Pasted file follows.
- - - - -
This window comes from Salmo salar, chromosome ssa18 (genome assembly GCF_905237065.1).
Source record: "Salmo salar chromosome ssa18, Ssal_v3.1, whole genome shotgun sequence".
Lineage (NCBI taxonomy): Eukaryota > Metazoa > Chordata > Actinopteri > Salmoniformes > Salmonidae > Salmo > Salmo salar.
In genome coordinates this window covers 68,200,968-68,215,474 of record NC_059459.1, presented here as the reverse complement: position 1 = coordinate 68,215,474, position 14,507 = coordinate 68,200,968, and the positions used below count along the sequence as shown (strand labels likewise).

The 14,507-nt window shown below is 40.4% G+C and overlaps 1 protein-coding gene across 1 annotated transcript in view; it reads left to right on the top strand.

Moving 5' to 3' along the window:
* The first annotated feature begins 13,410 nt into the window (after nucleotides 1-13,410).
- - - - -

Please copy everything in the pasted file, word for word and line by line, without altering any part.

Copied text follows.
This window comes from Salmo salar, chromosome ssa18 (genome assembly GCF_905237065.1).
Source record: "Salmo salar chromosome ssa18, Ssal_v3.1, whole genome shotgun sequence".
Lineage (NCBI taxonomy): Eukaryota > Metazoa > Chordata > Actinopteri > Salmoniformes > Salmonidae > Salmo > Salmo salar.
In genome coordinates this window covers 68,200,968-68,215,474 of record NC_059459.1, presented here as the reverse complement: position 1 = coordinate 68,215,474, position 14,507 = coordinate 68,200,968, and the positions used below count along the sequence as shown (strand labels likewise).

The 14,507-nt window shown below is 40.4% G+C and overlaps 1 protein-coding gene across 1 annotated transcript in view; it reads left to right on the top strand.

Moving 5' to 3' along the window:
* The first annotated feature begins 13,410 nt into the window (after nucleotides 1-13,410).